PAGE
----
Unrelated train stories in today’s Bangkok Post


Here’s a cell phone pic of today’s Bangkok Post front page, which features two train stories. Glancing at the paper might give you the impression that the articles are related, but they’re not.

The headline, “Train services return to normal,” refers to the recent strike by Thailand’s train workers. As the headline says, service is scheduled to resume today.

The image, caption, and second article, however, refer to Monday’s Metro crash in Washington, DC that killed nine people and injured many more. Two trains collided on the city’s red line.

(As it happens, Thai trains may be running again. But service along DC’s red line is, understandably, still “severely impacted.“)


Obama inauguration in Bangkok’s newspapers

President Obama’s inauguration was, of course, front-page news here in Bangkok today. Here’re the top left corner of Thai Rath newspaper, a popular daily ((Thai Rath‘s coverage can be quite sensational. Today’s issue contains three striking below-the-fold images not included in this scan: a man who was killed in a car crash; a woman embracing what appears to be a dead relative; and a crime scene photo of a shirtless man face down in a pool of blood.)):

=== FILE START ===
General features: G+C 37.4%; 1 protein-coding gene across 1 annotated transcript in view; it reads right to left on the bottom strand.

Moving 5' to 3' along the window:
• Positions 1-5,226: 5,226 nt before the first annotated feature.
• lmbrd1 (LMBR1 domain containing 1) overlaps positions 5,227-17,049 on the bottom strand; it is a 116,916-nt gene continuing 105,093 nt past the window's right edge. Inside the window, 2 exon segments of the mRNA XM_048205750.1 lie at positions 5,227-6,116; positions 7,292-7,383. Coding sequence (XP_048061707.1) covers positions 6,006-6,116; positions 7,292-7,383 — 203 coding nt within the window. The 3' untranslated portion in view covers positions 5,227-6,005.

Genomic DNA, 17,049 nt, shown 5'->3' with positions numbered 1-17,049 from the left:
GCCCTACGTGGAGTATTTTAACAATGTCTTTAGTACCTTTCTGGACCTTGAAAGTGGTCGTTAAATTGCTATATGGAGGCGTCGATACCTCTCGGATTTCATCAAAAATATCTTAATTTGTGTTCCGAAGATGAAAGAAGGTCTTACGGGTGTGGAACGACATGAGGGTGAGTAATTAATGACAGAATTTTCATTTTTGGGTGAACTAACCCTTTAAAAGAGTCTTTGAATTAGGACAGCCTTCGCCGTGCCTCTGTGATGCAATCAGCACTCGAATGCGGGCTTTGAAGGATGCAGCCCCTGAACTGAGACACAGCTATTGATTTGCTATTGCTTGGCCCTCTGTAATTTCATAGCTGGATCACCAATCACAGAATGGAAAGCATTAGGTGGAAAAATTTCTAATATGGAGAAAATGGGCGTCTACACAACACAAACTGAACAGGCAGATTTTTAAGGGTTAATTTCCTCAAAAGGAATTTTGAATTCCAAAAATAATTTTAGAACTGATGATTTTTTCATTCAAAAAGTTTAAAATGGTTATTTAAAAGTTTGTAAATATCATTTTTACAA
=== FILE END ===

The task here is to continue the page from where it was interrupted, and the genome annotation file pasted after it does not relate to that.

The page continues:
Obama inauguration in Bangkok's Thai Rath newspaper

And here’s today’s Bangkok Post ((Apologies for the poor scans. My scanner isn’t big enough to accommodate the papers’ broadsheet size. The full Bangkok Post headline reads “Obama Pledges New America.”)).

Obama inauguration in the Bangkok Post

UPDATE: Hong Kong blogger Thomas Crampton has a nice round-up of Obama front pages around Asia.